Discussion:
How do you punctuate made-up words such as "vi speak"?
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harry newton
2017-10-09 08:12:38 UTC
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In a recent post, I'm saying sentences to the effect of:

(In my vi-speak, this is how I interpret it...)

Where I am concocting the word "vi-speak".

How does one better highlight the fact that the concoction is a concoction
than by using the hyphen? Would you prefer quotes, as in...

(In my "vi speak", this is how I interpret it...)

I'm not asking how to clarify the sentence since it can be rewritten as:
(The way I interpret vi is as follows ... )

I'm just asking if I use "vi" and "speak" together, how would you punctuate
it to make it clear that it's a concoction?
Stefan Ram
2017-10-09 08:31:40 UTC
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Post by harry newton
I'm just asking if I use "vi" and "speak" together, how would
you punctuate it to make it clear that it's a concoction?
Open compounds can be compound nouns written using several
words, for example, "school bus".

No special punctuation is needed.

Hyphens usually are not required (they might be used when a
compound modifier is compound itself).

An example with "speak" is:

leet speak

(sometimes also written "leetspeak", but never "leet-speak").
harry newton
2017-10-09 09:14:30 UTC
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Post by Stefan Ram
Open compounds can be compound nouns written using several
words, for example, "school bus".
I understand, which is why I asked the question.

I do understand the classic example of when to hyphenate compound nouns:
"A bright-red rose is redder than a bright red rose."

If I correctly interpret what you're trying to tell me, you'd prefer
(In my "vi speak", this is how I interpret it...)
and not:
(In my vi-speak, this is how I interpret it...)

Or, maybe you're suggesting the simplest form, which is:
(In my vi speak, this is how I interpret it...)

I find the last form potentially confusing to the reader, which is why I
used the hyphen, which itself I found cumbersome (for the same reasons you
did), which leaves only the first form of offsetting the concoction with
doublequotes.
Stefan Ram
2017-10-09 09:27:55 UTC
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Post by harry newton
(In my vi speak, this is how I interpret it...)
I find the last form potentially confusing to the reader
Yes, I was suggesting this form. I can't see yet how it can
be confusing. What other interpretation of "vi speak" is
possible in this sentence than the one intended by you?
harry newton
2017-10-09 21:30:55 UTC
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Post by Stefan Ram
Yes, I was suggesting this form. I can't see yet how it can
be confusing. What other interpretation of "vi speak" is
possible in this sentence than the one intended by you?
I read all the posts in this thread to date, so I will take your (pl)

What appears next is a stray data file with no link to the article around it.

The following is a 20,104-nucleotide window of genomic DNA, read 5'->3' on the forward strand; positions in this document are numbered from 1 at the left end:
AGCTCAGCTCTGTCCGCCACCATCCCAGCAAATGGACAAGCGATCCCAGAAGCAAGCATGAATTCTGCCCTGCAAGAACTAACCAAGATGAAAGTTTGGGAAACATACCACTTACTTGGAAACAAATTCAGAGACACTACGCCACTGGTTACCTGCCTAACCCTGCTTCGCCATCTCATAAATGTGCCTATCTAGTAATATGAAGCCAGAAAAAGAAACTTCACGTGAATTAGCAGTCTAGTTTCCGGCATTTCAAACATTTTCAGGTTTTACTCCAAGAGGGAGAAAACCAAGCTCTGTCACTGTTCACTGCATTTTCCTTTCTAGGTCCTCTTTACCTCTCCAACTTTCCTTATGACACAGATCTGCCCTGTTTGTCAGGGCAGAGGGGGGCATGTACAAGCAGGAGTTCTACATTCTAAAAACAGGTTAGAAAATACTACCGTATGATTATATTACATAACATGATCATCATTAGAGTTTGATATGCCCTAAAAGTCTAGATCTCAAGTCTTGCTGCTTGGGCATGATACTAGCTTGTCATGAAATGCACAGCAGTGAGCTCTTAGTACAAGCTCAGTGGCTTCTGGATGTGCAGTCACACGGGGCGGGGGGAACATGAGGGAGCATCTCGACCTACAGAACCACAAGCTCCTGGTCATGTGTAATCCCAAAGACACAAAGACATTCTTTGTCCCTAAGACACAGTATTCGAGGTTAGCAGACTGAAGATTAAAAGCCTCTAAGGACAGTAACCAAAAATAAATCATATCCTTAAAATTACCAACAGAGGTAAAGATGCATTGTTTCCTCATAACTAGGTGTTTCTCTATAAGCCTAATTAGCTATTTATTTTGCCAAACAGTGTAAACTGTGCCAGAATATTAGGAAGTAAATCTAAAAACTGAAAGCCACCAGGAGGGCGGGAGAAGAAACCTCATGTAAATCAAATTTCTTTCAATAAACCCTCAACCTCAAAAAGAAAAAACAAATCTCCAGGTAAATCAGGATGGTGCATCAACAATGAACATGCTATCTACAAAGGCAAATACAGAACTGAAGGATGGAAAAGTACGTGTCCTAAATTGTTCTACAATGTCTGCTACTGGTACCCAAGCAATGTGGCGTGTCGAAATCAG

advice and hence I will refer to vi speak without accentuation.

Thanks!
Snidely
2017-10-11 08:53:23 UTC
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Post by harry newton
Post by Stefan Ram
Yes, I was suggesting this form. I can't see yet how it can
be confusing. What other interpretation of "vi speak" is
possible in this sentence than the one intended by you?
I read all the posts in this thread to date, so I will take your (pl)
advice and hence I will refer to vi speak without accentuation.
You took the advice of a non-native speaker on this, and I don't think
it's congruent with the other replies.

/dps
--
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does for Arnold Lund in California or Richard Rothman in Baltimore, are
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ask. (R. Lerhman, CSMonitor.com)
Peter Young
2017-10-09 16:14:58 UTC
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Post by Stefan Ram
Post by harry newton
I'm just asking if I use "vi" and "speak" together, how would
you punctuate it to make it clear that it's a concoction?
Open compounds can be compound nouns written using several
words, for example, "school bus".
No special punctuation is needed.
Hyphens usually are not required (they might be used when a
compound modifier is compound itself).
leet speak
(sometimes also written "leetspeak", but never "leet-speak").
I have seen "computer-speak" written in BrE.

Peter.
--
Peter Young, (BrE, RP), Consultant Anaesthetist, 1975-2004.
(US equivalent: Certified Anesthesiologist) (AUE Pt)
Cheltenham and Gloucester, UK. Now happily retired.
http://pnyoung.orpheusweb.co.uk
Jerry Friedman
2017-10-09 13:37:46 UTC
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 (In my vi-speak, this is how I interpret it...)
Where I am concocting the word "vi-speak".
How does one better highlight the fact that the concoction is a concoction
than by using the hyphen? Would you prefer quotes, as in...
 (In my "vi speak", this is how I interpret it...)
 (The way I interpret vi is as follows ... )
I'm just asking if I use "vi" and "speak" together, how would you punctuate
it to make it clear that it's a concoction?
I like the quotation marks for that purpose, but I had no trouble
understanding your original version with a hyphen.
--
Jerry Friedman
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